Migrating toward an all-digital world
SCTE’s ’04 Conference on Emerging Technologies explored the
all-digital options and dissected the potential potholes ahead
The Society of Cable Telecommunications Engineers certainly picked an appropriate site for the 2004 Conference on Emerging Technologies. "Big D" usually stands for 100 percent Dallas, but, as conference-goers soon discovered, it also stands for 100 percent "Digital," too.
Going all-digital was the centerpiece of this year's ET, with presenters and panelists describing and debating how to get there, the costs involved and the challenges to be faced.
Although ET's goal is to get a solid glimpse of the technological developments that could impact the industry three to five years into the future, the window for cable's all-digital migration might be even tighter than that.
Just one day after the conference, Charter Communications emerged as the first MSO to reveal details about its migration plans, announcing it had flipped the all-digital switch in Long Beach, Calif., a system that supports about 188,000 homes passed.
There, the MSO is delivering analog-free programming via two primary elements: a digital compression system that encodes the entire program line-up and a digital program insertion system. Harmonic Inc.'s DiviCom MV 50 variable bit-rate encoders and DiviTrackXE closed loop statistical multiplexing system are powering the all-digital system.
Charter is tackling the migration with a simulcast system designed not to disrupt existing analog subscribers. "If you have a digital box, you will have 100 percent digital programming. If you don't have a digital box, nothing changes," explained Wayne Davis, Charter's senior vice president of engineering and advanced technology. The idea is to increase digital box penetration over time until all customers are on the all-digital platform.
Though the benefits of all-digital extend to reclaimed analog spectrum for high-definition television and video-on-demand, it also improves picture quality significantly. "When we receive off-airs from antennas, unless it's a direct feed from the broadcast, that doesn't guarantee you're getting a good quality picture," Davis said, noting that 20 of the 96 analog channels offered in the market are off-air. By going all-digital, carrier-to-noise is reduced and distortion is eliminated, he added.
To further its all-digital effort in Long Beach, Charter is also looking to deploy special dongles and stripped-down all-digital set-tops, but wasn't ready to disclose specific details about those plans. Long Beach's digital network is presently based on the Scientific-Atlanta platform.
Back at the conference, Tom Staniec, vice president of network operations and engineering at Time Warner Cable, kicked things off by mapping out some of the critical technology issues for the cable industry in an all-digital future.
He told the crowd the move toward all-digital may be as much evolution as it is revolution.
On the revolution side, Staniec noted that how cable operators think about simple things like channels may have to change.
"One question you have to contemplate is, do I need channelized 6 MHz channels anymore? Or do I need to deliver one Gig to each house?," he asked.
Capacity, too, would be an issue in the all-digital future. Staniec noted most cable operators that built out to 750 MHz are now finding that might not be enough.
But he also argued that cablers don't have to necessarily drill that high capacity out to every potential customer, nor does he think fiber to every home is necessarily the answer.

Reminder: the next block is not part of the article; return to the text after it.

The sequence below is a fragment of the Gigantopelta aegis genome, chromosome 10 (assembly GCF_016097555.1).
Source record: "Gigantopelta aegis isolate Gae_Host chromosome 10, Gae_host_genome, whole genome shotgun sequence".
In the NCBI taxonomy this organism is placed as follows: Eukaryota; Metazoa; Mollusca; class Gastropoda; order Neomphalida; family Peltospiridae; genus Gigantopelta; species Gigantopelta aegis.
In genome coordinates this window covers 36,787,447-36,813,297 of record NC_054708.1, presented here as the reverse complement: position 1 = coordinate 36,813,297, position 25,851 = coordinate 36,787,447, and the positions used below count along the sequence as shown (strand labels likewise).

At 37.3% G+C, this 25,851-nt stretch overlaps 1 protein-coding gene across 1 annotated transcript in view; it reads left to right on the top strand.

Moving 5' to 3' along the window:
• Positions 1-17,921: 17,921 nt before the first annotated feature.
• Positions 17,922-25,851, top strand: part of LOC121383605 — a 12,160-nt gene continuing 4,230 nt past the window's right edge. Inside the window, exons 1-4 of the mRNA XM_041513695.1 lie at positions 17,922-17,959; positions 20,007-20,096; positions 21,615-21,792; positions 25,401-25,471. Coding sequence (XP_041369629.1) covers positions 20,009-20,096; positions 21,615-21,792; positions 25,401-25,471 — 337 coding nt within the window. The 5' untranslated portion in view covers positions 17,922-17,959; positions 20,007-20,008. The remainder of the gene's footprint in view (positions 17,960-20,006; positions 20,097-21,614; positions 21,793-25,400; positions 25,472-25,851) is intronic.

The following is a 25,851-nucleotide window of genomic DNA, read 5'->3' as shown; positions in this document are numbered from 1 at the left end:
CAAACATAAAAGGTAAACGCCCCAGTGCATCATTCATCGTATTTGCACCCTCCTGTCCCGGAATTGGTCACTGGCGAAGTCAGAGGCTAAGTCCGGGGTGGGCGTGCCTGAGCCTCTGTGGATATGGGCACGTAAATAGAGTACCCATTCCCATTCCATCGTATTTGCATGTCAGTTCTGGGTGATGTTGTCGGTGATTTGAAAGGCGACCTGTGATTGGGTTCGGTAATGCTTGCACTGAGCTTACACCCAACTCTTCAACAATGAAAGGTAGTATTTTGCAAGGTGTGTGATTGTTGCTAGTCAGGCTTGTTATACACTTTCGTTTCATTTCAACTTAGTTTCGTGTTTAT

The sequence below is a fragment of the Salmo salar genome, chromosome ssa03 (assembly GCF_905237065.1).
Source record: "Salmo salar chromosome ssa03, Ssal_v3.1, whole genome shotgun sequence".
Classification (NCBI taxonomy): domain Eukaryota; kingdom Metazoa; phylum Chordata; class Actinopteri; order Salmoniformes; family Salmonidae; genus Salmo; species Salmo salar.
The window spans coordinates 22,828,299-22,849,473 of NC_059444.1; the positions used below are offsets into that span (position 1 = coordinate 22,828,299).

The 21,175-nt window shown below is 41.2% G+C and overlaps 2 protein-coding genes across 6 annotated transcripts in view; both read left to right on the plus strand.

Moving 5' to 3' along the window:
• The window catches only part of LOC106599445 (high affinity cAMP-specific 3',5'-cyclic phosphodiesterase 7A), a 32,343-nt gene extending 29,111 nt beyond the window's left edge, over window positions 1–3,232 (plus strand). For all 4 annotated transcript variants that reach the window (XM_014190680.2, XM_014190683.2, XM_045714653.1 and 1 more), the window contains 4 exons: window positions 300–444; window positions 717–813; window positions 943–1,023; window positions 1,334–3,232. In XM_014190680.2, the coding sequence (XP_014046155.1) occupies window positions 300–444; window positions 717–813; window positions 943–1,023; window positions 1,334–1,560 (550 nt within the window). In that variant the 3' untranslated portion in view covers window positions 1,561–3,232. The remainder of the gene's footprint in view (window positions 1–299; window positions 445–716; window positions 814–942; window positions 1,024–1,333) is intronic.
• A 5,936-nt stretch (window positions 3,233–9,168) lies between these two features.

Instead, it may lie in future products such as a "lambda on a pole"–a single-point fiber extension that could ride next to the existing network and service just one customer. While the network technology may be developing to offer these future higher-speed capabilities, a critical roadblock will be developing the back office systems to monitor network traffic and bill customers for the service.
"You have to start thinking about this because you start putting together these systems for the future, [and] you may be billing in a way you never have before," he said.
customer. Black lines are the cost per customer at various penetration levels
assuming traditional 750 MHz upgrade. Gray lines are cost/customer for a
digital upgrade assuming a $70 digital set-top, 2.5 set-tops per home
and a $30 set-top install fee/customer. —Source: SCTE, Cequel III.
"Going all-digital is a competitive response," said Don Loheide, vice president of network engineering for Cequel III, noting that DBS providers have become very good at explaining that they, not cable, are the ones that currently offer 100 percent digital programming.
And that's not all. RBOCs such as Verizon and BellSouth will apply even more competitive pressure when they build and activate their next-gen fiber-to-the-premises networks.
Going all-digital also offers its share of operational efficiencies, because it enables the operators to eliminate headends and potentially reduces service theft and truck rolls, Loheide said. And, by adding a cable modem to the picture, operators will also gain an intelligent device that can provide plant condition information and help with targeted maintenance.
The benefits also extend to cost savings (see chart, above). Under one model Loheide presented, a cable operator with 60 percent digital penetration could save between $195 and $325 per customer.
But going all-digital isn't without its challenges. Operators, he explained, can't just migrate channels to the digital tier if they are contractually bound to analog. Additionally, some networks aren't available in digital format yet and would have to be encoded locally.
Regardless of the challenges it faces, the cable industry must establish digital as the new standard for cable, said Greg Thompson, chief architect of Cisco Systems' video networking business unit.
But, he warned, cable must avoid being locked into MPEG-2. Though it would be nice if all-digital boxes could support new codecs in software, it will come at a penalty of additional memory, Thompson pointed out.Transporting digital